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Camp David's neighbors wary

Fear: Thurmont residents who have proudly shared their neighborhood with presidents now find the longtime retreat a little too close to home.

By David L. Greene

Sun National Staff

September 17, 2001

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THURMONT -- People here in Maryland's Catoctin Mountains are used to presidential visits. They know that the Camp David retreat is tucked up in the hills and that President Bush spends many weekends there. They typically think little of it.

But this weekend was far different.

"Everybody's worried about him being up here," said Richard Stely, assistant manager at the Direct-to-You gas station in Thurmont. "We feel like our life's at risk. Just take him someplace else in a situation like this."

Residents of churchgoing towns such as Thurmont and Smithsburg, each only several miles from Camp David, say that in the aftermath of Tuesday's terrorist attacks, Bush's presence this weekend made them feel like a target. They hear federal officials, who won't rule out more terrorist attacks, and they wonder what would happen to their communities if a plane nose-dived into the retreat.

An absurd fear a week ago, it now may be justified because, as residents point out, Camp David was initially believed to be among the targets Tuesday. Early reports suggested that the hijacked plane that crashed in Somerset County, Pa., was bound for the retreat, though that theory was later put in doubt.

"There is a heightened tension," said Joe Forrest, who owns the Busy Bee Bakery, a favorite stop for doughnut-seeking former presidents, including Bush's father.

"People around here would always joke and say, 'We're so close to Camp David and Washington, if anyone ever attacks, they'll get us first,' " said Forrest. "People don't laugh now."

A big question on many minds is why television networks and newspapers reported that Bush was here.

"It's stupid," said Rachel Knight, a 30-year-old single mother from Thurmont. "Why make things easier for the terrorists? With everything going on, we're a little more nervous than if he's just on a vacation. It's different. The whole world is looking at the U.S. and looking close at where the president is."

Stely, the gas station manager, sees it like this: If Afghanistan has not pinpointed the hiding spot of Osama bin Laden, the prime suspect in Tuesday's attacks, why should the United States show its hand?

"They're not going to tell us," Stely insisted. "Why give away our secrets?"

The president returned to the White House yesterday afternoon. Vice President Dick Cheney spent the weekend and much of last week at the leafy retreat.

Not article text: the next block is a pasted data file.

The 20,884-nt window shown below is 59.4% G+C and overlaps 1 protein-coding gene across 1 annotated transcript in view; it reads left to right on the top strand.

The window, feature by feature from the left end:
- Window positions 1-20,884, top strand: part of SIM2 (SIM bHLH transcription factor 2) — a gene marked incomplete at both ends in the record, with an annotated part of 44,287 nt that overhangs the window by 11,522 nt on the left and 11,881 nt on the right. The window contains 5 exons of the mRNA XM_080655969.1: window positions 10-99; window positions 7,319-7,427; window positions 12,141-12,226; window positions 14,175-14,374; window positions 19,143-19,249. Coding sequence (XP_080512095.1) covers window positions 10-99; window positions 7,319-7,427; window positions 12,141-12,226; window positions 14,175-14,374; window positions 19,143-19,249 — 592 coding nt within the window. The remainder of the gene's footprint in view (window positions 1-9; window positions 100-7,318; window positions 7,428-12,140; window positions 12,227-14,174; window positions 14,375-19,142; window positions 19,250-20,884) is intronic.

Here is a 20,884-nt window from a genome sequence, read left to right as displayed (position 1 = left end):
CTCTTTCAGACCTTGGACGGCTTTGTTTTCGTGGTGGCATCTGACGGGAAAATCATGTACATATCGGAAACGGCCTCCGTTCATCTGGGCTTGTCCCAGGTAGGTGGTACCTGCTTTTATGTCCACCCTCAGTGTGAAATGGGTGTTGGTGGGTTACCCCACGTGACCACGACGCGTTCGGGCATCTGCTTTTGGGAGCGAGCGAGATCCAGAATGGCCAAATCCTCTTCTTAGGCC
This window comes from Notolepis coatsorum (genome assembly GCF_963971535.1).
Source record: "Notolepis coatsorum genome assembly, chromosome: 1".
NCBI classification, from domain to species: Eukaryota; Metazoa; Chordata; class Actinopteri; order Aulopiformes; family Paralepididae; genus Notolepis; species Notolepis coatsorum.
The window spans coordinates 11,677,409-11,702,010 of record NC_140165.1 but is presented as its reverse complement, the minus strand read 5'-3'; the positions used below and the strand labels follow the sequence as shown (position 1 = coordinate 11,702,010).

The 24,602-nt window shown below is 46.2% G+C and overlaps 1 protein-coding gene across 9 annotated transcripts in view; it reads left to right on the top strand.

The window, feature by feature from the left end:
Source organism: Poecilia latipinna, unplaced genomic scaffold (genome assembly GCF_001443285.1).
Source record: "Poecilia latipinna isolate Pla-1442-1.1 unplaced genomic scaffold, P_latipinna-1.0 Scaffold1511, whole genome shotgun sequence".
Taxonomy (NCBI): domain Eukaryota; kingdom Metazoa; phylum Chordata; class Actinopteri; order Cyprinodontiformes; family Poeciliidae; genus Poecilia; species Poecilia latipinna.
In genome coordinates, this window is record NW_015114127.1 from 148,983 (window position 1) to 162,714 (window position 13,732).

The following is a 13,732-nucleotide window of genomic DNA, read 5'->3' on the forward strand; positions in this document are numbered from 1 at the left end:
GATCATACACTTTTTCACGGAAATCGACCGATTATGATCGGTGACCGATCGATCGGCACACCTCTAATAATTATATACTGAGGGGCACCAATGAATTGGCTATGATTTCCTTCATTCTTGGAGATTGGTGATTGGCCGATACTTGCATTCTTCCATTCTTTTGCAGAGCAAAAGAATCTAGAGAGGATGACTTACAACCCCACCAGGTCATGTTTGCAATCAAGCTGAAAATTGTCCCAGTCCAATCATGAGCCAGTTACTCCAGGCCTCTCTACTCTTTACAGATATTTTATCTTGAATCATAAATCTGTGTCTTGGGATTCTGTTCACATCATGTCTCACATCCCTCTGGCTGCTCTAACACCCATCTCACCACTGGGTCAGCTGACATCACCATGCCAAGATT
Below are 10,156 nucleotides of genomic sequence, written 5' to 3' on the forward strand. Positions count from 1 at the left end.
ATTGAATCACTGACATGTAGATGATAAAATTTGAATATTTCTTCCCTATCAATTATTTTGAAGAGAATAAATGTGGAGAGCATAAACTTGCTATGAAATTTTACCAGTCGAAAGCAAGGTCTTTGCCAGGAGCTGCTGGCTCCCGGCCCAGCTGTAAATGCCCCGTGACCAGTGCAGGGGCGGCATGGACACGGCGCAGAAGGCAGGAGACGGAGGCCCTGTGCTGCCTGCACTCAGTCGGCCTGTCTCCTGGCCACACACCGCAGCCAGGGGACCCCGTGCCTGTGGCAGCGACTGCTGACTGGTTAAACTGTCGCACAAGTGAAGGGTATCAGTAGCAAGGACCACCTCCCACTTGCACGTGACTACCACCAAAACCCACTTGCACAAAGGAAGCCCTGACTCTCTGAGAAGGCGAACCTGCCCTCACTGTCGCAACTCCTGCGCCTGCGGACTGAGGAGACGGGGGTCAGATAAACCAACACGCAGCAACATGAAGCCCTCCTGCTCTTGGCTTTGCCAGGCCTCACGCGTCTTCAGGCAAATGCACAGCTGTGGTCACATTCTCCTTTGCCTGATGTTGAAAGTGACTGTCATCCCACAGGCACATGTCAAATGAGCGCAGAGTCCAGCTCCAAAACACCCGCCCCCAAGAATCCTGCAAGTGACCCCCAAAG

As residents of Thurmont, population 5,000, go about their lives, they typically pay no attention to the president's comings and goings. When the White House holds a summit here -- as it did with British Prime Minister Tony Blair in February -- people tolerate the onslaught of aides, advisers and reporters, and are accustomed to it.

Stories abound about presidents driving down the mountain to mingle with residents of Thurmont or Smithsburg and about celebrities spending time with the chief executive (former President Bill Clinton once brought actor Ted Danson along for a golf game).

At the Cozy Country Inn, which has rooms and cottages named for presidents dating to Franklin D. Roosevelt, owner Gerald Freeze takes a certain pride in being the sleeping spot of choice for many of the people accompanying presidents. Smiling smugly, he says he always knows before the public when the president is planning a trip because reservations start rolling in.

This time, Freeze said, security personnel stopped by to tell him that if anyone asked whether Bush were at Camp David, he was to say he didn't know. "We were told not to tell anybody he was here," Freeze said. "But then I turn on the TV and they say he's coming. They should be hush-hush. You're just telling the terrorists who may be looking for him. Then they don't need spies in the skies to find him -- just a radio."

The White House announced last week that, because of the heightened security, aides would not be releasing the whereabouts of the president and vice president as far in advance as usual. But by Friday, word that Bush was coming to Camp David was out. And Saturday, television viewers saw shots of the president conferring with his national security team inside one of Camp David's lodges.

Fear is not universal here. New York, Washington and other big cities are surely more attractive targets for terrorists, some residents say.

"There's just nothing there" at Camp David, said 62-year-old Paul Finneyfrock, a lifelong Thurmont resident.

"I can understand in Washington, D.C., being restless," said Finneyfrock. "I don't think we have to worry."

But hearts began to beat fast Tuesday when initial reports suggested that at least one hijacked airplane that remained in the air had Camp David as its possible target.

Diann Metzger of Smithsburg was at work in Pennsylvania when the reports came in. She said her first thought was of her 5-year-old daughter, Ashlee. The girl was in a classroom at Smithsburg Elementary School, and Metzger wondered whether an attack on Camp David, a few miles away, could harm her.

"This is just such a rural area," she said. "But I guess if you want to target something, this is prime when [a president] is here."

Metzger said she did not discuss Camp David, or her fears, with her daughter. "I don't think she would comprehend at her age that something could happen here."